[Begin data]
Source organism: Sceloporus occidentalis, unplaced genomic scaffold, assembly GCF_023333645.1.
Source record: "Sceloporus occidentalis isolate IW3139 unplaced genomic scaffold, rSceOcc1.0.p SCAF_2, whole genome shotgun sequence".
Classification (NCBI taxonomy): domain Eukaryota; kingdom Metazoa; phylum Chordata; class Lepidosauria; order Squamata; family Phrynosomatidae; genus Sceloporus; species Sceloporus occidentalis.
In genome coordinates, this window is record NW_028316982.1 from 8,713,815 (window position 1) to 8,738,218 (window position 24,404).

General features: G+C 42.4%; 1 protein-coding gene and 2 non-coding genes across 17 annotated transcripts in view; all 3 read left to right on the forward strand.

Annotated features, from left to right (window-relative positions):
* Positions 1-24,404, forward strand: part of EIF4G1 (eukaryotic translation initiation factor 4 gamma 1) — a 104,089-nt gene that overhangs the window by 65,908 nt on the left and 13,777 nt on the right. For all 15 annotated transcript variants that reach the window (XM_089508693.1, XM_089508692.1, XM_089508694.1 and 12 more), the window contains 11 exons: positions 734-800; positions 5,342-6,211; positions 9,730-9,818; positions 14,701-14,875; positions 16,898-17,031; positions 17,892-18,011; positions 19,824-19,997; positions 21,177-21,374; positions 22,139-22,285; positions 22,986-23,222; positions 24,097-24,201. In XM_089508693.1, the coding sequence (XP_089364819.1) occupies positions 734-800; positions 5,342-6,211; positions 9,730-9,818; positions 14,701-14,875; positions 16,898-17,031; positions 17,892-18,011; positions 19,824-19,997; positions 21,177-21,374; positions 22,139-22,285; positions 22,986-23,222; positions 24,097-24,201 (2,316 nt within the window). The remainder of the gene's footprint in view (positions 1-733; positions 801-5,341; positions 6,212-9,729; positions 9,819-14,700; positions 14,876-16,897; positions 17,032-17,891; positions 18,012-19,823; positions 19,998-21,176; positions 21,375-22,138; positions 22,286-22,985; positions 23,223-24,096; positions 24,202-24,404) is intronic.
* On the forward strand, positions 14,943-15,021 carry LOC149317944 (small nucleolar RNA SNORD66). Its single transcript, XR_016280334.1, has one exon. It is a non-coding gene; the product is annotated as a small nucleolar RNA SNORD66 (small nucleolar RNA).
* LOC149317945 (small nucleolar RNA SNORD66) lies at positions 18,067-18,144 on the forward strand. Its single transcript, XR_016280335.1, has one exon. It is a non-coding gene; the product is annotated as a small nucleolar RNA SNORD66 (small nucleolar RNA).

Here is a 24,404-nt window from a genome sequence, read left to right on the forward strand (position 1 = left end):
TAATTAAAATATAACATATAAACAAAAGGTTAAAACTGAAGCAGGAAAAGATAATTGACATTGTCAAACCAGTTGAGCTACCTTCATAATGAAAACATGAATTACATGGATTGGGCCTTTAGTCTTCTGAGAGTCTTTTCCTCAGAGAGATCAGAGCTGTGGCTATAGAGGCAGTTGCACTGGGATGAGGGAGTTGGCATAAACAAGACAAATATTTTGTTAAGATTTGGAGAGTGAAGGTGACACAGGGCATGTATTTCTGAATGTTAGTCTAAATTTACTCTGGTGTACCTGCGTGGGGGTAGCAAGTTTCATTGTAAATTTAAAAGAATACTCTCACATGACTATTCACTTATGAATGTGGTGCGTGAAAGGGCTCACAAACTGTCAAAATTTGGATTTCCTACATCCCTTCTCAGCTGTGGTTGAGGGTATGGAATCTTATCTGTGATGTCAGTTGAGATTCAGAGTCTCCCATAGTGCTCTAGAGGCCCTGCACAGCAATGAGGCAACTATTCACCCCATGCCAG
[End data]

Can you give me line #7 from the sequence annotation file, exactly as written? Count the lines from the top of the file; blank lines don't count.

* Positions 1-24,404, forward strand: part of EIF4G1 (eukaryotic translation initiation factor 4 gamma 1) — a 104,089-nt gene that overhangs the window by 65,908 nt on the left and 13,777 nt on the right. For all 15 annotated transcript variants that reach the window (XM_089508693.1, XM_089508692.1, XM_089508694.1 and 12 more), the window contains 11 exons: positions 734-800; positions 5,342-6,211; positions 9,730-9,818; positions 14,701-14,875; positions 16,898-17,031; positions 17,892-18,011; positions 19,824-19,997; positions 21,177-21,374; positions 22,139-22,285; positions 22,986-23,222; positions 24,097-24,201. In XM_089508693.1, the coding sequence (XP_089364819.1) occupies positions 734-800; positions 5,342-6,211; positions 9,730-9,818; positions 14,701-14,875; positions 16,898-17,031; positions 17,892-18,011; positions 19,824-19,997; positions 21,177-21,374; positions 22,139-22,285; positions 22,986-23,222; positions 24,097-24,201 (2,316 nt within the window). The remainder of the gene's footprint in view (positions 1-733; positions 801-5,341; positions 6,212-9,729; positions 9,819-14,700; positions 14,876-16,897; positions 17,032-17,891; positions 18,012-19,823; positions 19,998-21,176; positions 21,375-22,138; positions 22,286-22,985; positions 23,223-24,096; positions 24,202-24,404) is intronic.